The faster than light beam

Discussion in 'Physics & Math' started by atomka, Oct 28, 2001.

  1. atomka Registered Member

    have we all read/heard about the men who accelerated a beam of light past the speed of light? Unfortunately people have speculated that this could be the first step to time travel. But, what people don't realize that have just read the aricle, or have not followed up on it, is that we cannot accelerate matter to that speed. Any thoughts or comments?
  2. Google AdSense Guest Advertisement

    to hide all adverts.
  3. John Devers (AVATAR) Registered Senior Member

    Yep, that's right, it's just the propagation wave that of the light beam that travels faster than light.

    This exerpt from an article by the experimenters may interest you.

    A light pulse is made of many wave components of different wavelength (frequency). First in air, all three waves are in phase in region-1 where the waves add to produce a pulse. Slightly further in space along its propagation direction, the waves become "out of phase" and the waves cancel each other.

    In an anomalous dispersion region (Region-2 inside the Cesium atomic cell), a wave which has shorter wavelength in vacuum (wave-1) now has a longer wavelength. Conversely, a longer wavelength wave (wave-3) becomes a shorter wavelength wave. Hence the waves’ phase are accordingly modified.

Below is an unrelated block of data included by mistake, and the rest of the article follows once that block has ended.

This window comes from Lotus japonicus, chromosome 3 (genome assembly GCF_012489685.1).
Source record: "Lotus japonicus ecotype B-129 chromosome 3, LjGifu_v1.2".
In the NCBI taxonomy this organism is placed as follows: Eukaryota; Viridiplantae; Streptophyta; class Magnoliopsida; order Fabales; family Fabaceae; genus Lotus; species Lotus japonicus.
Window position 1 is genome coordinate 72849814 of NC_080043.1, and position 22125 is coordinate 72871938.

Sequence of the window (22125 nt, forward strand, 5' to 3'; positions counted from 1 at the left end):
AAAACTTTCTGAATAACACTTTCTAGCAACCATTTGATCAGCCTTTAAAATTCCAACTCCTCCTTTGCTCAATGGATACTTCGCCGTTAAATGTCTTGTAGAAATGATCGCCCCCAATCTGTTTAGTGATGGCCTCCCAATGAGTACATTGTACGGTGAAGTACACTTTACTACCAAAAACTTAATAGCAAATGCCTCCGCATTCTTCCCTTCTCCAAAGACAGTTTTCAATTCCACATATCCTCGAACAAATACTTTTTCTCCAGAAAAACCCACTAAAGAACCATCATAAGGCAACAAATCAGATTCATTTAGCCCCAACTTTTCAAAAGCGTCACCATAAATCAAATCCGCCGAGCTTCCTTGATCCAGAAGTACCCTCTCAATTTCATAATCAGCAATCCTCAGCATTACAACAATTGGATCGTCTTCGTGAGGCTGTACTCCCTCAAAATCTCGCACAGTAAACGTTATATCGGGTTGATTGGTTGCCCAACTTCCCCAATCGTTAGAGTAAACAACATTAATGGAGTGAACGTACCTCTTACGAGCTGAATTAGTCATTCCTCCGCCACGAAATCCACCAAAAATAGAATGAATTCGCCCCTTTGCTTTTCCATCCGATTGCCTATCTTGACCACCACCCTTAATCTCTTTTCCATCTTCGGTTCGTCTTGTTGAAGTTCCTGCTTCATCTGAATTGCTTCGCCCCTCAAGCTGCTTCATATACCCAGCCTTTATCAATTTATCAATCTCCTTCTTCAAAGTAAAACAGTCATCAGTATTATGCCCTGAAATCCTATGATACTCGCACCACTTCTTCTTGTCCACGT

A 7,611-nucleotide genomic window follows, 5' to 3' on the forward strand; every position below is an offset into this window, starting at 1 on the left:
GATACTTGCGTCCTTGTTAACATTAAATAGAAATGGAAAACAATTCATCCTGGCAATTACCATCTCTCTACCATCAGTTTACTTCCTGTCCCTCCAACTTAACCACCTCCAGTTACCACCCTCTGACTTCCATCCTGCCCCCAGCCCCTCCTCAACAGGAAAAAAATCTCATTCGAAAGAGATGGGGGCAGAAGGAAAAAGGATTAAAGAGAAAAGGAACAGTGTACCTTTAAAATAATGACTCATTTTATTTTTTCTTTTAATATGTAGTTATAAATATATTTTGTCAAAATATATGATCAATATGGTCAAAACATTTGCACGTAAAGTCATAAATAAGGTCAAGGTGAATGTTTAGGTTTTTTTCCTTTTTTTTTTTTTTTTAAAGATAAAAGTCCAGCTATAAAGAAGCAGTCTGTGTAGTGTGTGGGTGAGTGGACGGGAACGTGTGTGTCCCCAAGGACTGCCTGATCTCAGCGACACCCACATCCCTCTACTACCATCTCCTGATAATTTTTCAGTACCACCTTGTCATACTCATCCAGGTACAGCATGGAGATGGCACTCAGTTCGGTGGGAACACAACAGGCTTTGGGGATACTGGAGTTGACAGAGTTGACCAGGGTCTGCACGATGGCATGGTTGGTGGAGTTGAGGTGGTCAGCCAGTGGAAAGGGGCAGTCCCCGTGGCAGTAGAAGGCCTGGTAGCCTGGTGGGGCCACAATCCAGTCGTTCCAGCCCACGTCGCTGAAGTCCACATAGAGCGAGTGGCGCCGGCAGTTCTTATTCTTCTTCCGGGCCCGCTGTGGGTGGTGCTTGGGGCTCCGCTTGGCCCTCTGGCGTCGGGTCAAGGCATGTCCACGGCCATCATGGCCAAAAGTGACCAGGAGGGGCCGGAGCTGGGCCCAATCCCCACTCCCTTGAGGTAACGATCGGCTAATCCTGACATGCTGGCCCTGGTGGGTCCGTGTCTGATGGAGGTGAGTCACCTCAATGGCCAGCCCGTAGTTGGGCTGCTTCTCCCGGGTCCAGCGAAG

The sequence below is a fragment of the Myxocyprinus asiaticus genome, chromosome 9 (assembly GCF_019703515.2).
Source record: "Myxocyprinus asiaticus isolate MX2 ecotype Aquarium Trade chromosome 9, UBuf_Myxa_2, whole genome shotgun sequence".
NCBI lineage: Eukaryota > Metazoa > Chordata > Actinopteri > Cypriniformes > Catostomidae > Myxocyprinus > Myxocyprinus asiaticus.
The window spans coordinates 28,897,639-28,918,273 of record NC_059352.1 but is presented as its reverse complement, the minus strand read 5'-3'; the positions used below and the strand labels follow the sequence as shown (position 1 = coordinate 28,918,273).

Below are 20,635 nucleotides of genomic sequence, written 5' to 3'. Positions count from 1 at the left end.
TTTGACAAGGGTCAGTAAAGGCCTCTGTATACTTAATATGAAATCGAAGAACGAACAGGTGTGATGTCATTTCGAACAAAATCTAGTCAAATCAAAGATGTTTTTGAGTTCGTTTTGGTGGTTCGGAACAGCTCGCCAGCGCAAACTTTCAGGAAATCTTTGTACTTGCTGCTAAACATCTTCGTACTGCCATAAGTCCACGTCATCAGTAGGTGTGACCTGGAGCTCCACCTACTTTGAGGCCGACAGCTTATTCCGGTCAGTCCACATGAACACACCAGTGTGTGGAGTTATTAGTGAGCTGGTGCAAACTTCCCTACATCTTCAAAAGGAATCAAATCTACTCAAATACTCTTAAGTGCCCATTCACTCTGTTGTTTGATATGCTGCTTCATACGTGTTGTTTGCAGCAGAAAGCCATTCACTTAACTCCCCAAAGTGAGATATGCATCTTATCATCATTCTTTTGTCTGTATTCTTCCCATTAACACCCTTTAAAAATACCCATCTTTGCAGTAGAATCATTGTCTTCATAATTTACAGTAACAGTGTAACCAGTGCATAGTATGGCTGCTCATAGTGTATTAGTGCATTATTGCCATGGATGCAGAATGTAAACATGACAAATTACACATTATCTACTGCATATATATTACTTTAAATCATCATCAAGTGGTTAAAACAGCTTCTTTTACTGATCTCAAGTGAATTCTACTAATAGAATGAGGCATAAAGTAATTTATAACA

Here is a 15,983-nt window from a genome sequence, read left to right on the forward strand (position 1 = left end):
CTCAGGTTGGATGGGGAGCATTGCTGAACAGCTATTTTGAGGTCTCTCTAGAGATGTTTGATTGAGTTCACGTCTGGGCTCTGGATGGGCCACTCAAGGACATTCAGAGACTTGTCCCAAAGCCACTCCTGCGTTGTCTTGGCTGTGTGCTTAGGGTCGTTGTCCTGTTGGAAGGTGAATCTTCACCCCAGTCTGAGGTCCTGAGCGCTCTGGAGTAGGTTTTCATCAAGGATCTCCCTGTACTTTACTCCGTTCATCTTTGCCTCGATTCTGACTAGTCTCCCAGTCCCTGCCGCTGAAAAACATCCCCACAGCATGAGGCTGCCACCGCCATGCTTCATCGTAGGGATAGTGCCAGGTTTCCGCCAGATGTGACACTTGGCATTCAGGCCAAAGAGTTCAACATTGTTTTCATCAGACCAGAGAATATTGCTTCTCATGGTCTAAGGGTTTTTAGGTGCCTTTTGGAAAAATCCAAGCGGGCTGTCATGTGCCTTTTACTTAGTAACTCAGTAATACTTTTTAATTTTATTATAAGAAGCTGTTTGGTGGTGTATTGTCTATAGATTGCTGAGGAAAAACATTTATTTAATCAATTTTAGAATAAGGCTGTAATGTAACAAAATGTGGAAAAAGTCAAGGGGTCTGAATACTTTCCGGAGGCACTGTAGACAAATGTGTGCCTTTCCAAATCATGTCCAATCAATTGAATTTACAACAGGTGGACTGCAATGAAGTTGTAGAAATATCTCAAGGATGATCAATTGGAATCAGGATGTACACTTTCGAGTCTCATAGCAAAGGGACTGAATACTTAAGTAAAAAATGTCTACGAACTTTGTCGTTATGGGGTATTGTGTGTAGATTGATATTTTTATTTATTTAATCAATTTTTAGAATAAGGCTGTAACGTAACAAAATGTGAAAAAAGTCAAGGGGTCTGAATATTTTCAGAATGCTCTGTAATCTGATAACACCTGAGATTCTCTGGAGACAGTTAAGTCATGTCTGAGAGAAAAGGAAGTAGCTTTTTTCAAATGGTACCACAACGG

When the three waves emerge again from the Cesium cell’s exit surface, they restore their wavelengths. Due to the unusual phase modulation of the anomalous dispersion material, the three waves are in phase again in a third region (Region-3 in air). In this region, the three waves again add to produce the exact form of the incoming pulse.

    Ordinarily in air and as a matter of fact in all normal dispersion materials, a light pulse cannot re-phase to appear at a distant place along its propagation direction.

    Normally, the light pulse will appear at such a distant place along its propagation at a later time. However, owing to the extraordinary properties of an anomalous dispersion material, a light pulse can rephase to appear at such a distant place along its propagation direction.

    Thus the light pulse behaves as if it takes a negative time to traverse the distance in between.
  4. Google AdSense Guest Advertisement

    to hide all adverts.

Share This Page